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Northrop Grumman Hunter Clocks Up 50000 Hours Flight Time

The MQ-5B Hunter system uses the Army's One System ground control station and remote video terminal. It also carries a communications relay package to extend the radio range of warfighters. A differential GPS automatic takeoff and landing system is under development for Hunter.
by Staff Writers
Herndon VA (SPX) Jun 22, 2007
Northrop Grumman's Hunter Unmanned Aircraft System (UAS), in use with the U.S. Army since 1996, recently surpassed 50,000 flight hours in service, over half of which were flown in combat. Northrop Grumman-operated Hunter MQ-5A and Army-operated MQ-5B models are currently deployed in the Global War on Terrorism. Hunter provides warfighters with state-of-the-art reconnaissance, surveillance, target acquisition (RSTA), communications relay, and weapons delivery.

"From the Balkans to Iraq, Hunter is a proven combat multiplier, providing our nation's warfighters with actionable RSTA, and, in recent months, with superior precision strike capability using Viper Strike munitions," said Dave Werkheiser, vice president and general manager of Life Cycle Optimization and Engineering Group for Northrop Grumman's Technical Services sector.

"We're committed to continuing to enhance Hunter's performance and making future generations of the UAS more capable as technology advances."

The RQ-5A Hunter was the Army's first fielded UAS. The MQ-5B is the next-generation Hunter, continuing a legacy of service to Army corps, division and brigade warfighters. Flying over the battlefield with its multi-mission optronic payload, the MQ-5B gathers RSTA information in real time and relays it via video link to commanders and soldiers on the ground.

The MQ-5B Hunter is distinguished by its heavy fuel engines (a U.S. Department of Defense first), its "wet" (fuel-carrying) extended center wing with weapons-capable hard points and a modern avionics suite.

The MQ-5B Hunter system uses the Army's One System ground control station and remote video terminal. It also carries a communications relay package to extend the radio range of warfighters. A differential GPS automatic takeoff and landing system is under development for Hunter.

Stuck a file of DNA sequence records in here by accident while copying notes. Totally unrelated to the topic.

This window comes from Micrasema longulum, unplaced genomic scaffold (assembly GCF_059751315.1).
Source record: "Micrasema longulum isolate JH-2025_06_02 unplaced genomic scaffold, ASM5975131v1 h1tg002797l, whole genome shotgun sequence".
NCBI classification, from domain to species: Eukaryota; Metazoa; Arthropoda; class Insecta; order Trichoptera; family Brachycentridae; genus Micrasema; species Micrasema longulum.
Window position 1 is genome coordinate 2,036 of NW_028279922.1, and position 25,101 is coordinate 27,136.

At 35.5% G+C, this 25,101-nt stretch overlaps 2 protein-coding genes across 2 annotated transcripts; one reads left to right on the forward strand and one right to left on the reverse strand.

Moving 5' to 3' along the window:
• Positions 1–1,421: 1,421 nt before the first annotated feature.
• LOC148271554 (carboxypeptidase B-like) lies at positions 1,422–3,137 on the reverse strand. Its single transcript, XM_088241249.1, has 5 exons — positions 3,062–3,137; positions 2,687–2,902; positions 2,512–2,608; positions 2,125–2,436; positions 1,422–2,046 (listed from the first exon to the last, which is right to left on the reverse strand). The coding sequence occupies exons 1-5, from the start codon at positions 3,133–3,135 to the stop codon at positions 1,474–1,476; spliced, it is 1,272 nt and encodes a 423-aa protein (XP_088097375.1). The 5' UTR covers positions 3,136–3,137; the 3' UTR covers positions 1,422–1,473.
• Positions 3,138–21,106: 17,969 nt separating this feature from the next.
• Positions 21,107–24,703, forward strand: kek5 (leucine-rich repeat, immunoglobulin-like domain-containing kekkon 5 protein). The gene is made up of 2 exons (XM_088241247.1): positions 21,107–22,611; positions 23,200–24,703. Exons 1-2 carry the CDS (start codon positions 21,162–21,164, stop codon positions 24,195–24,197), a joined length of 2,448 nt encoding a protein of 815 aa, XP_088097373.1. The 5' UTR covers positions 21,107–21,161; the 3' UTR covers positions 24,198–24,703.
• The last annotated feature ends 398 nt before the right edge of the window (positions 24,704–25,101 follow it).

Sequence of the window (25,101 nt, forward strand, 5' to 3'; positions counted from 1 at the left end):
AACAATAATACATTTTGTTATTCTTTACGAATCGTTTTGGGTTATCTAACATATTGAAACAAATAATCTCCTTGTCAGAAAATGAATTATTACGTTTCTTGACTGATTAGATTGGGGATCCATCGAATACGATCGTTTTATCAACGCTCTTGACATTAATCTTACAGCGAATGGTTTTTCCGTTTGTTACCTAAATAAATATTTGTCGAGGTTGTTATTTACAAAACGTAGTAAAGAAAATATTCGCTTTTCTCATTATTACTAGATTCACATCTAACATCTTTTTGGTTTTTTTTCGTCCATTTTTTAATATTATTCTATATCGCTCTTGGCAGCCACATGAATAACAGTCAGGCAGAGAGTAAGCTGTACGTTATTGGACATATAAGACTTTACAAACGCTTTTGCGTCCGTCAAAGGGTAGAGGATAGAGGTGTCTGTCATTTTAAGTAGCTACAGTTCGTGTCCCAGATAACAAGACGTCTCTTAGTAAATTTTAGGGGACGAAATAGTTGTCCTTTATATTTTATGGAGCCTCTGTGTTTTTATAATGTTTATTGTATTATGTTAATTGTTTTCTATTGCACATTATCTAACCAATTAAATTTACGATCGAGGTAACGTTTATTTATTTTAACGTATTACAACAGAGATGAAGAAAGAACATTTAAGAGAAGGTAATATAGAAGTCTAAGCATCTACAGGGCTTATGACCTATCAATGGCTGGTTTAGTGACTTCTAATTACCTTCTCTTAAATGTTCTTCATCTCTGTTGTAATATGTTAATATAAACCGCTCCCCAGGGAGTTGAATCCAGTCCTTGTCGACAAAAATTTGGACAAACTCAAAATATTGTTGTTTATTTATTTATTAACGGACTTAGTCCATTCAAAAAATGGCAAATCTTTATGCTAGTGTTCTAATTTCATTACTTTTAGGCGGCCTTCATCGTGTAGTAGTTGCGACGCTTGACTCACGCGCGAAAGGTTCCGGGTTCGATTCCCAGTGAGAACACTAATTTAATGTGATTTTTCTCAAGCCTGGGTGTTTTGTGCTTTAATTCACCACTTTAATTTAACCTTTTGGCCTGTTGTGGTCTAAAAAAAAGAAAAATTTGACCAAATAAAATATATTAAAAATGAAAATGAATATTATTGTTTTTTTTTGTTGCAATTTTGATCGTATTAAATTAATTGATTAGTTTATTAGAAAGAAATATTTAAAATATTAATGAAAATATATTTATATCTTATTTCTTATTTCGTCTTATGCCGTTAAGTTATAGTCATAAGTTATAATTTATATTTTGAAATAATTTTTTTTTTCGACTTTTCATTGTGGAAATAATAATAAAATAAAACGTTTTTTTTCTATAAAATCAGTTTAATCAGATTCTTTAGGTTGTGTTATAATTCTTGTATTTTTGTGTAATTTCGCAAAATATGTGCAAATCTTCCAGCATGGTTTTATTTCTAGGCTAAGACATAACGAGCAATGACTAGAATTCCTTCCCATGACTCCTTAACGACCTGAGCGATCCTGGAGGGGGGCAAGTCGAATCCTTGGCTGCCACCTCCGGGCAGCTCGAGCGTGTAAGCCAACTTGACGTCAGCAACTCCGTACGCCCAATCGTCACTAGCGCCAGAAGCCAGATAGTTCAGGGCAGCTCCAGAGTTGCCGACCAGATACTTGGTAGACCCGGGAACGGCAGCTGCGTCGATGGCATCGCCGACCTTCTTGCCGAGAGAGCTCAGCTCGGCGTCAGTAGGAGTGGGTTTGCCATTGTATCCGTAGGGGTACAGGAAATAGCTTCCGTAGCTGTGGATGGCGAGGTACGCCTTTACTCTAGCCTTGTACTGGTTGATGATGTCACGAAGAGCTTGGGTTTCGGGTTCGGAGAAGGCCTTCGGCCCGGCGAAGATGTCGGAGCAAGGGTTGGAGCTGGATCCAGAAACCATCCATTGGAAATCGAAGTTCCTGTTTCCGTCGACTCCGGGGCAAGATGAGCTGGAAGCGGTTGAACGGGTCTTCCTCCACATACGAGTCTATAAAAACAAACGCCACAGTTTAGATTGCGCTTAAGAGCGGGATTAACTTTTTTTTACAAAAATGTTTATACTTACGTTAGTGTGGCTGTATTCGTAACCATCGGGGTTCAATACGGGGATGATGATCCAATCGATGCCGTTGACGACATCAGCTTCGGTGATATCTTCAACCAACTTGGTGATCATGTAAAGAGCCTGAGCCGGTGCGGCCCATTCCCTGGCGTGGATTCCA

"Hunter is adaptable for numerous missions and provides commanders with a reliable strike-capable RSTA asset that has superb on-station endurance of 21 flight hours," said Jim Perry, program director of Hunter for Northrop Grumman.

"With Hunter in the field, our warfighters have continuous 'eyes' over the battlespace. This achievement is a tribute to the hundreds of past and present dedicated warfighters and Northrop Grumman professionals who have maintained and operated this system with unmatched expertise."

The MQ-5B features a robust, fixed-wing, twin tail-boom design with redundant control systems powered by two heavy fuel engines -- one engine to "push" and another to "pull" the air vehicle. A unique Hunter capability is its relay mode that allows one Hunter to be controlled by another UAV at extended ranges or over terrain obstacles typical of those found in the Balkans and Afghanistan.

To replace obsolete systems, increase readiness and reduce the logistics burden on soldiers, Northrop Grumman integrated a new suite of avionics for Hunter, including upgraded flight and mission computers, an auxiliary power distribution unit, the LN-251 inertial navigation system and GPS units, a downsized data link system, and an APX-118 IFF transponder.

The avionics suite improves performance by reducing size, weight, and power consumption of the equipment used to control the aircraft and manage its critical subsystems.

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A160T Hummingbird Unmanned Helicopter Completes First Flight
Le Bourget, France (SPX) Jun 19, 2007
Boeing successfully completed the first flight of the A160T Hummingbird unmanned rotorcraft June 15 from an airfield near Victorville, Calif. The A160T, a turbine-powered version of the innovative piston-powered A160 helicopter, features unmatched range, endurance, payload and altitude for an unmanned rotorcraft.







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